Having time to peruse recipes for entrees and baked goods online, I discovered a regular “treasure trove” of edibles, nibbles and treats. One of my surprising successes is a recipe for “Dropped Lemon Blueberry Scones.” Trust me when I say, this was a total time-saver as there was no kneading, rolling or cutting out involved. Just drop by tablespoonfuls onto a baking sheet lined with parchment paper. I used lots of fresh blueberries, but frozen berries work equally well. Try these easy-to-put-together scones. It can be adapted for both gluten-free diets as well as diary-free diets. Just don’t forget the baking powder as I did one time. The scones were still delicious, as my guests politely assured me, but the scones were flatter than a pancake. My neighbour laughingly assured me he loves pancakes The link that will get you to these amazing scones is: https://www.tasteofhome.com/recipes/lemon-blueberry-drop-scones?_cmp=stf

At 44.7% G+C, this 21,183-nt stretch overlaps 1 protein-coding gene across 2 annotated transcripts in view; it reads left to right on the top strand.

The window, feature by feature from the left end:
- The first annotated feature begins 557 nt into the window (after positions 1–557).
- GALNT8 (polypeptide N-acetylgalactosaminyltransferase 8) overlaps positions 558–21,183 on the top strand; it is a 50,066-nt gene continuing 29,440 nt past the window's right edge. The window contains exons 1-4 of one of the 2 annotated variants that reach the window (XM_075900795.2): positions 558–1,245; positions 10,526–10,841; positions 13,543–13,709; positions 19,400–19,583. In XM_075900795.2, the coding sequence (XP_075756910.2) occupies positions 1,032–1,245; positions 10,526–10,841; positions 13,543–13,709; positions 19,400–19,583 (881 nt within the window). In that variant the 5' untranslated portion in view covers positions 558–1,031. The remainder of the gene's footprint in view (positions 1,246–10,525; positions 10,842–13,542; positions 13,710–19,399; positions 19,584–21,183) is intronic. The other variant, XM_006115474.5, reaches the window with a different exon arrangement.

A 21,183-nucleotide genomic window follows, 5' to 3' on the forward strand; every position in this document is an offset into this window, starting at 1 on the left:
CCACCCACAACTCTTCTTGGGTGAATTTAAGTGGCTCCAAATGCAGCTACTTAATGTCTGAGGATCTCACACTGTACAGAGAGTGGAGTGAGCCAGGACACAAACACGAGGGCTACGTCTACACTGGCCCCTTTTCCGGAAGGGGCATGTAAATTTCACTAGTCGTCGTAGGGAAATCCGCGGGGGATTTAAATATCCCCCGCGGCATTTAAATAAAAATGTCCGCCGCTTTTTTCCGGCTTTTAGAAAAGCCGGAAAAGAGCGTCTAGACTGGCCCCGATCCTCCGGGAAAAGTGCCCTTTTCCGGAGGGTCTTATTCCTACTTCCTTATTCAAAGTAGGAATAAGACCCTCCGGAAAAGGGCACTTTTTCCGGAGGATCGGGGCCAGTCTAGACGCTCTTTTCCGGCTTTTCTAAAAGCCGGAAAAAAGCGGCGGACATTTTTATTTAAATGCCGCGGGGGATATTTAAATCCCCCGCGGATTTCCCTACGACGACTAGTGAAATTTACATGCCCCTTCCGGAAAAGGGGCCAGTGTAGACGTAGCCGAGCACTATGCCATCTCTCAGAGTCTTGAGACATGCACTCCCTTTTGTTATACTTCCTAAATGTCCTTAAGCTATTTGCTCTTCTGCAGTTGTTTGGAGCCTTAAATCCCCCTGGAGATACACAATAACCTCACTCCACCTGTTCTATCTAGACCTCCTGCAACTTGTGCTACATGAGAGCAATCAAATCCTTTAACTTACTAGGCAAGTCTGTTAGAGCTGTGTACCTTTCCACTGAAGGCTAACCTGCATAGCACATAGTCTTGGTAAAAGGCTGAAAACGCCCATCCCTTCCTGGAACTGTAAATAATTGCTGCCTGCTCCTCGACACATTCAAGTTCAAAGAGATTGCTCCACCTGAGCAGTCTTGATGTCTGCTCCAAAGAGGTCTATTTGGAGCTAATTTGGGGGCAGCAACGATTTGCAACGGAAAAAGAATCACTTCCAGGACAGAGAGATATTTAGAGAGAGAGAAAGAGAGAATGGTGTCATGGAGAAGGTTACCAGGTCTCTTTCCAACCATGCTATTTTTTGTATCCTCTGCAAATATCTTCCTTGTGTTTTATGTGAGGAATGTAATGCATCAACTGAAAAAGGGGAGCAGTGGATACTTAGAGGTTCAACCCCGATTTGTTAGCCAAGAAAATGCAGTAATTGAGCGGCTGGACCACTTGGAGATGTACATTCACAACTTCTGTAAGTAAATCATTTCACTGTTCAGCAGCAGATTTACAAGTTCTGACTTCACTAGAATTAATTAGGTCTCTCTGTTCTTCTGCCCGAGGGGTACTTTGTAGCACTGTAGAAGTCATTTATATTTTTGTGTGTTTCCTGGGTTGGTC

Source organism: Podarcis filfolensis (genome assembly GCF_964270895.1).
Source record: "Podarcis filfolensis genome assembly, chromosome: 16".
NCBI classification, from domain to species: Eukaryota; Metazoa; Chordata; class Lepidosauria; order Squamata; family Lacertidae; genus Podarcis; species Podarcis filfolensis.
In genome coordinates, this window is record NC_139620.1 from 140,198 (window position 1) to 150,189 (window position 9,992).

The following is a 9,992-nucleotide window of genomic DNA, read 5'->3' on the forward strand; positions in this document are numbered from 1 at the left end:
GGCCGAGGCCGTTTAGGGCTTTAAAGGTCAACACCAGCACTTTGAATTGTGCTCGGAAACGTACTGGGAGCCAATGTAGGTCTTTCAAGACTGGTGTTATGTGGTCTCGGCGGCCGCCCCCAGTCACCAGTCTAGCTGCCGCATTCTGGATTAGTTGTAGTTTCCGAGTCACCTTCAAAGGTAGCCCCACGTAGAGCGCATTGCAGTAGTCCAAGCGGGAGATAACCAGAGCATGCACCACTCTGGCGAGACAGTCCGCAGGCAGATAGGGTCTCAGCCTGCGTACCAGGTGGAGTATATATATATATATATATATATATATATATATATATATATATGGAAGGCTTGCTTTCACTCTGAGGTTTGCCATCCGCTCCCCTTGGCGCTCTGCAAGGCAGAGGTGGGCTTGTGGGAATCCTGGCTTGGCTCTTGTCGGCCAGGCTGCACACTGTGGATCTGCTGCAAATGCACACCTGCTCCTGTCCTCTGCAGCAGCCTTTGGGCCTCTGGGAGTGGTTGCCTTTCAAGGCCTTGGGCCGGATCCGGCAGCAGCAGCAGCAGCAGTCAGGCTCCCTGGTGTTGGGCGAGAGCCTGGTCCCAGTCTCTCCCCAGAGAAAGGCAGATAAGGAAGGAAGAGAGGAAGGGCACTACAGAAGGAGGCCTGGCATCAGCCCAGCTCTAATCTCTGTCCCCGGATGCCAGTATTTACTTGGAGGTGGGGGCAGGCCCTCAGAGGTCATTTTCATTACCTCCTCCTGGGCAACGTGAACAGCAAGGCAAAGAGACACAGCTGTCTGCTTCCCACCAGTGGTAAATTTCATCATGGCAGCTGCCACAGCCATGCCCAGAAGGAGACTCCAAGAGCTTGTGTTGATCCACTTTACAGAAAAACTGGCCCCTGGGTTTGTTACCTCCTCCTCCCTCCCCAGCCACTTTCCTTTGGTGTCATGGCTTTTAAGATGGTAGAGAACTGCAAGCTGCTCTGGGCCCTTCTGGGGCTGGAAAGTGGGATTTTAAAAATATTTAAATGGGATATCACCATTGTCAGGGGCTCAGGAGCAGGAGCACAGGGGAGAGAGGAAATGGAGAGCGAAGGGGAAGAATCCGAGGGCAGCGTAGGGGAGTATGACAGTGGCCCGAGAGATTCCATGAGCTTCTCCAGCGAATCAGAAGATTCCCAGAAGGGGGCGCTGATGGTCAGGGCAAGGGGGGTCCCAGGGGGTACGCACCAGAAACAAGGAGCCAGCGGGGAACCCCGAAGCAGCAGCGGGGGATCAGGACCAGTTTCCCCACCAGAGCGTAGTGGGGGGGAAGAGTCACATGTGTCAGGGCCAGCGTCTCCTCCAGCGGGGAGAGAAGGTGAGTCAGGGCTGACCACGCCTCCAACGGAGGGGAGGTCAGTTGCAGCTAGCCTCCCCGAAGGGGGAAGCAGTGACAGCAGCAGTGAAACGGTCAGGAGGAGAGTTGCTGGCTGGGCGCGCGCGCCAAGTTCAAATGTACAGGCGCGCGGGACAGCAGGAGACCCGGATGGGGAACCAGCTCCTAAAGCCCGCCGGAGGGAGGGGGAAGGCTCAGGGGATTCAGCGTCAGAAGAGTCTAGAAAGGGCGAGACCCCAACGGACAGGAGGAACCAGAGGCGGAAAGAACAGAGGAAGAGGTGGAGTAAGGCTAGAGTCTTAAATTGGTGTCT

In case I mistyped the link, use your search engine and type in taste of home dropped lemon blueberry scones and the recipe will pop out.

If you’re a chocolate fan and I definitely am, this is another recipe I lucked into, probably because the words “cherry” “chocolate” and “chunk” all appeared on the same line. I have to warn you that these are very addictive as I also threw in a cup of mini-dark chocolate chips along with the baking cocoa powder and the dark chocolate chunks. Um-mm, don’t forget the dried tart cherries but if you do forget, the cookies won’t miss them with its abundance of you-know-what. This tasty morsel is found at: https://www.tasteofhome.com/recipes/cherry-chocolate-chunk-cookies?_cmp=stf And, if this doesn’t get you there, use your search engine and type in taste of home cherry chocolate chunk cookies and that will get you to your chocoholic fix asap.

Chocolate brownies were also part of my self-isolation with Hubby. If I didn’t include this recipe in my earlier brownie blog, then I apologize with my mouth stuffed with the fudgiest dark chocolate brownie in 2021. Here is the delicious link to that recipe: https://www.tasty.co/recipe/the-best-fudgy-brownies